They should squeeze 4K/HDR into the "Optimized" badge. And if they're already telling me it is optimized for series X and works with series X, why do I care what "Smart Delivery" is or does. Does "Smart Delivery" communicate "you need an internet connection for this to be optimized for series X?" If that's the case, I guess it has meaning, even though all games sort of have Day 1 updates anyway, so I'm not sure that really means anything. Unless you're on a farm with no Internet playing this game with your chickens are like "WTF, I thought this was HDR!"

 

I think that's the problem, the necessary information is too fragmented across the cover. 

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1 hour ago, Angry the Clown said:

I think that's the problem, the necessary information is too fragmented across the cover. 

 

Let's admit though that this is not an easy thing to communicate. I think it is a really cool thing that they're doing, it is just complicated to convey. 

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Do we know if it’s just one disc in the box? It could be possible for there to be two discs: one for the Xbox One and one for the Series X.

 

5 hours ago, foogledricks said:

The only confusing thing is that they list the consoles it works on, and then to the right, they list features that are only relevant to one of those consoles. If I have an Xbox One, and I'm playing Halo Infinite, am I really getting 4K, HDR, and Smart Delivery?

 

I think of these as being no different from the all the other logos you see on a video game box. They’re present to show what the game supports, but they don’t necessarily mean that you will get those features automatically. You need to have the right hardware to take advantage of all of them.

 

I remember that GameCube games would usually include a graphic  on the box if they supported progressive scan, but that didn’t mean squat if you didn’t have the correct TV, cables, or even the right GameCube (Nintendo dropped the output for component video cables after a couple years). The same goes for Dolby Digital or DTS 5.1 surround sound support. They may be included, but you don’t get them if you don’t have the gear for it.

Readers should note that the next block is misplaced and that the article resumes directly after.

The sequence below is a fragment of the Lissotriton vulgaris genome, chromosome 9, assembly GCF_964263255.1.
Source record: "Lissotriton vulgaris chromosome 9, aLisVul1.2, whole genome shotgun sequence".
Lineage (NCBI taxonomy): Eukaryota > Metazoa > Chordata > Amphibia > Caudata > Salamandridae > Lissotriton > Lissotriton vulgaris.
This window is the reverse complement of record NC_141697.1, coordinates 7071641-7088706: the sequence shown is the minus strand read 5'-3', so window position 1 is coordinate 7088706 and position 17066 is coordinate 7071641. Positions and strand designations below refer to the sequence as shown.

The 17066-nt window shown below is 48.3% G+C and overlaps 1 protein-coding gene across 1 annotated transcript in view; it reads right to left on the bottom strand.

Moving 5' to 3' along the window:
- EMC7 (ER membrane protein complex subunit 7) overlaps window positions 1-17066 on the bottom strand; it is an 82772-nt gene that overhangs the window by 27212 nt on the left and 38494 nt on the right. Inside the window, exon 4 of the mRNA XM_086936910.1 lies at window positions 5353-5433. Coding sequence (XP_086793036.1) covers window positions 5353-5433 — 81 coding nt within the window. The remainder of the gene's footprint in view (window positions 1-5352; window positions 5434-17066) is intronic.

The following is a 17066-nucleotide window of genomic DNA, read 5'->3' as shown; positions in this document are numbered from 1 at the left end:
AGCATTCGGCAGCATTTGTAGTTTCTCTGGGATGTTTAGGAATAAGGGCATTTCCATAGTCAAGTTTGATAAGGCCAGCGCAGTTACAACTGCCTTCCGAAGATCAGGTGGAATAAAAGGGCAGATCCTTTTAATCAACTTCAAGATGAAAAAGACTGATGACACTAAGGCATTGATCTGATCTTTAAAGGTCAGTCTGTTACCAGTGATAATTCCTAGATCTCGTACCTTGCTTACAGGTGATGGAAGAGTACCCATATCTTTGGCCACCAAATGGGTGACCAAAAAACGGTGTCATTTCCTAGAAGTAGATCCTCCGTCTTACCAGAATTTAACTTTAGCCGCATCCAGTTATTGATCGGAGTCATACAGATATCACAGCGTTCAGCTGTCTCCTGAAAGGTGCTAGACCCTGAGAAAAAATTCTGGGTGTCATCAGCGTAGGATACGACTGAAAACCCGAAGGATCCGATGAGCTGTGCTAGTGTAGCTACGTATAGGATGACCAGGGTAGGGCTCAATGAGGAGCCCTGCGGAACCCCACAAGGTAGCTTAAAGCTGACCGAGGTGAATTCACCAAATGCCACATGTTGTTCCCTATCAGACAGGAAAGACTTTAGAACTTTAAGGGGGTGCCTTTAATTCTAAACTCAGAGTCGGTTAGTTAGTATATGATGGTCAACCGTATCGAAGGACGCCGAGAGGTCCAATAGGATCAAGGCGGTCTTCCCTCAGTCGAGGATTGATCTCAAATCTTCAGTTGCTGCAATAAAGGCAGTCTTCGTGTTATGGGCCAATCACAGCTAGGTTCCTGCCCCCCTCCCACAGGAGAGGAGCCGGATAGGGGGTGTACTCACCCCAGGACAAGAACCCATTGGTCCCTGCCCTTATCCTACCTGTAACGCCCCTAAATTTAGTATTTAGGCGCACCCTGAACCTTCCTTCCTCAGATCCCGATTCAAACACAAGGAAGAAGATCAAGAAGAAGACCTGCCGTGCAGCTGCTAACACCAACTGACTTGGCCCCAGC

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41 minutes ago, JFo said:

Do we know if it’s just one disc in the box? It could be possible for there to be two discs: one for the Xbox One and one for the Series X.

 

I'd be VERY surprised. I can't think why there'd need to be separate discs for cross-gen titles. 

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46 minutes ago, Angry the Clown said:

 

I'd be VERY surprised. I can't think why there'd need to be separate discs for cross-gen titles. 

 

Right, but are those Series X assets really on the disc? Or will you receive a message like "Some of this title's Series X enhancements will be enabled the next time this console has internet access." Followed by a 120 GB download.

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8 minutes ago, foogledricks said:

 

Right, but are those Series X assets really on the disc? Or will you receive a message like "Some of this title's Series X enhancements will be enabled the next time this console has internet access." Followed by a 120 GB download.

 

Probably a bit of both. We know there's a SeriesX patch coming at a later date (for ray tracing, but probably other elements too), so optimisation for the new system at launch could be relatively basic.